Marcos has uphill road, despite election win, US endorsement
Philippine strong man Ferdinand Marcos claimed a galloping win in last week's presidential polls, but serious problems continue to confront his regime. The election exercise, which bestowed on Marcos the legitimacy he desperately sought, was characterized by state manipulation and voter intimidation. But it produced the desired 90 percent electoral endorsement of his political leadership, election officials said.
Significantly, the well-oiled government propaganda machine trumpeted US President Ronald Reagan's congratulatory letter, hand carried by Secretary of State Alexander M. Haig Jr., in Manila for the ministerial conference of the Association of Southeast Asian Nations. Vice-President George Bush will represent President Reagan at Marcos's June 30 "inauguration."
Haig's statement on the two countries' "unshakable unity," which "President Reagan knows and recognizes" as the dominating factor in the US-Philippine relations, indicated the Reagan's administration's attitude toward the Marcos regime.
Critics of Marcos's pro-US policies decried the convivial exchange of praise between Marcos and Haig. It hardened the opinion of those believing that both the April plebiscite on constitutional amendments and the June 16 presidential elections were US-inspired scenarios to prop up the present regime.
Marcos's 16-year rule, which the election has extended by six years, continues to be badgered by high inflation and unemployment. The economy is almost wholly dependent on borrowed funds -- debts now reach over $13 billion -- mainly from American banks and international lenders like the World Bank and the International Monetary Fund.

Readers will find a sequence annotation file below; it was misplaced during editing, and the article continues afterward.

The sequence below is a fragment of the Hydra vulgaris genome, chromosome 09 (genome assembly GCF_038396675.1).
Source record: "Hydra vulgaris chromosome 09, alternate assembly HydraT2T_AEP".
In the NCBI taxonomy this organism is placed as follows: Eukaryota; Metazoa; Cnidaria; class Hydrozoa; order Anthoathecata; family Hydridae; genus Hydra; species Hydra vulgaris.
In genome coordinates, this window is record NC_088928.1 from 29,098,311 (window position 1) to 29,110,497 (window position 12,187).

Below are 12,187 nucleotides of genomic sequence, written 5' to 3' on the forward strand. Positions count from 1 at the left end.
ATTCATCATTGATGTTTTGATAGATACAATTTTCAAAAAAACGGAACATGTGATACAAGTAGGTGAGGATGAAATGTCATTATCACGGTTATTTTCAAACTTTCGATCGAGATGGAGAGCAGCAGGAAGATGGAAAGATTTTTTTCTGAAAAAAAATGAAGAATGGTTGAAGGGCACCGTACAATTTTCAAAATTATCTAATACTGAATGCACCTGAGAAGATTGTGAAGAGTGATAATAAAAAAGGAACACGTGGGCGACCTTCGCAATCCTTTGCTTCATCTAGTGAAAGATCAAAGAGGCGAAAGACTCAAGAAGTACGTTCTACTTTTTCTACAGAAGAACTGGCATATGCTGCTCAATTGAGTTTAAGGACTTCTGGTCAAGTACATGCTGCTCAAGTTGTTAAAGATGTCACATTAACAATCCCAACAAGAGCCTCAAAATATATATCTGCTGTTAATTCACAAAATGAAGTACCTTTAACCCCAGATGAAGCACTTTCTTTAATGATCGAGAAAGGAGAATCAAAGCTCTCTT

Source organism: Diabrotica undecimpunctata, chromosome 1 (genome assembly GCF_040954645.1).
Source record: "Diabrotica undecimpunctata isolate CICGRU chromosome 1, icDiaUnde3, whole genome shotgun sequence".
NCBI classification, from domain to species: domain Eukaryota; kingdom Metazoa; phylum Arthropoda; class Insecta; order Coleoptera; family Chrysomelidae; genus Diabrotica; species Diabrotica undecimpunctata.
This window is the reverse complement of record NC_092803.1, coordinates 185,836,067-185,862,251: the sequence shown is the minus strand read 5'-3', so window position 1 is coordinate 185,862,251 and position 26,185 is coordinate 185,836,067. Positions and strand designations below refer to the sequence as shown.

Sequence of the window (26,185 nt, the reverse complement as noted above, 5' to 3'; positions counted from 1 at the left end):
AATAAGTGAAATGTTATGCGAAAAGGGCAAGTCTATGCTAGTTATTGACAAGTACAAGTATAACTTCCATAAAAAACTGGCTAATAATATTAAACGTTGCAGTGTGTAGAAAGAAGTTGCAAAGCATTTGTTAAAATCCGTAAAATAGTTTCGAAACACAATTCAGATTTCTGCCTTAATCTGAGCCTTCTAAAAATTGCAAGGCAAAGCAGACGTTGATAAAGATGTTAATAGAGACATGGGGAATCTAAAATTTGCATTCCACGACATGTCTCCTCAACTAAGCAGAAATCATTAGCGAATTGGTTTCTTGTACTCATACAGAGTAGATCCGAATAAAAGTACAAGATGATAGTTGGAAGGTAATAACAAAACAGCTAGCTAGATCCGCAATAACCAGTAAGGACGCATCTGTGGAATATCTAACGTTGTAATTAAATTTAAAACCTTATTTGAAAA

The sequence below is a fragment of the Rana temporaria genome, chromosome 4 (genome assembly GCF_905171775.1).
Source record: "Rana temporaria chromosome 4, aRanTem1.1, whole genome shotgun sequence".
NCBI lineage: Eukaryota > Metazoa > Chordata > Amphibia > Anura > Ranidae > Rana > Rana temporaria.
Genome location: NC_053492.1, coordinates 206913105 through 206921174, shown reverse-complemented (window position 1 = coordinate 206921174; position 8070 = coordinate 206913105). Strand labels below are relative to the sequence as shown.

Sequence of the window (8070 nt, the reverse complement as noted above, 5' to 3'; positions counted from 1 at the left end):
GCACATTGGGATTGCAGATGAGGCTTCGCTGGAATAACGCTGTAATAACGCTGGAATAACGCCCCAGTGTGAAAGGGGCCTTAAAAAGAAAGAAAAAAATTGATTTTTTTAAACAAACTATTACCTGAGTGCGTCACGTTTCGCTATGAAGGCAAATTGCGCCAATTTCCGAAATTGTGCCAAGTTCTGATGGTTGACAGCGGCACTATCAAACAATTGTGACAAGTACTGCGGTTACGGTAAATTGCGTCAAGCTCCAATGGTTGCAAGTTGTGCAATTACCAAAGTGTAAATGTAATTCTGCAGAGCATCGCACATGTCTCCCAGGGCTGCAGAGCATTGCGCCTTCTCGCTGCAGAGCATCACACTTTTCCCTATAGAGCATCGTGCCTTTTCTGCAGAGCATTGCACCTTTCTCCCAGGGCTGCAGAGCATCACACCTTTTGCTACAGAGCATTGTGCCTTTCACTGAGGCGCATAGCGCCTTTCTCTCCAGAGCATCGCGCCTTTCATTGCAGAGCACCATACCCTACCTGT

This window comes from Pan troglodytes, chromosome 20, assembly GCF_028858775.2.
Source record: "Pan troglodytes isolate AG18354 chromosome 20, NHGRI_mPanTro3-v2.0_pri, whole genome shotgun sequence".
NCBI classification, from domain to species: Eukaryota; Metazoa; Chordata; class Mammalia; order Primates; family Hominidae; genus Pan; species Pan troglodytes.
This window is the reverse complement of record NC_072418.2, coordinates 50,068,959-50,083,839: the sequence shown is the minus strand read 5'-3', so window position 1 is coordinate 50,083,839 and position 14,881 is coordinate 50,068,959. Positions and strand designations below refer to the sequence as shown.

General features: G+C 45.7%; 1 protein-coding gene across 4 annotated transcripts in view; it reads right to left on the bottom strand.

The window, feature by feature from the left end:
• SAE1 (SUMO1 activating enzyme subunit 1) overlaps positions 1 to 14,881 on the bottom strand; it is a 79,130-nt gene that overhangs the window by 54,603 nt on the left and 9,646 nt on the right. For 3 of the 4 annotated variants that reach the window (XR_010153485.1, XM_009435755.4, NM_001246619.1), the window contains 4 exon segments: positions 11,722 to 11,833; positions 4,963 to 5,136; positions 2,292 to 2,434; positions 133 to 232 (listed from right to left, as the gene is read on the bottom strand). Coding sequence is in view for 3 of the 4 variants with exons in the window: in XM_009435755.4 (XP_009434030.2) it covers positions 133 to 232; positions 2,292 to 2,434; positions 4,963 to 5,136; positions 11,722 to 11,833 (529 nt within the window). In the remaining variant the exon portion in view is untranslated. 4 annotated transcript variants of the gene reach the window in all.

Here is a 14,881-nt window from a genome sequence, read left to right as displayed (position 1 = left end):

Giant Philippine conglomerates owned by cronies and relatives of the Marcoses are teetering on the brink of bankruptcy. Large-scale corruption in the government is among the problems that add to the growing alienation of the middle class. Composed mostly of middle-level bureaucrats and technocrats who had earlier gained from Marcos's political system, the middle class is now losing many of its gains to inflation and taxes.
But the main grievance is the absence of a legitimate avenue for protest. The overzealous military establishment labels all dissent subversive.
Marcos, in his preelection statements promised to curb corruption in the government, initially by revamping his Cabinet. He also indicated that he would name Finance Minister Cesar Virata as prime minister.This would shore up the credibility of the regime because of Virata's prestige in the international financial community, not to mention the fact that Virata is considered one of the few honest men in the Marcos Cabinet.
Marcos also promised to conduct an offensive against the outlawed New People's Army (NPA), the military wing of the Philippine Communist Party. Since its inception in 1969, the NPA has grown in strength in the countryside.
The communist insurgency and the Muslim secessionist rebellion in Mindanao are the main thorns in the side of the regime. Over the years, the existence of these two underground rebel organizations has justified continued American support for Marcos's unpopular regime.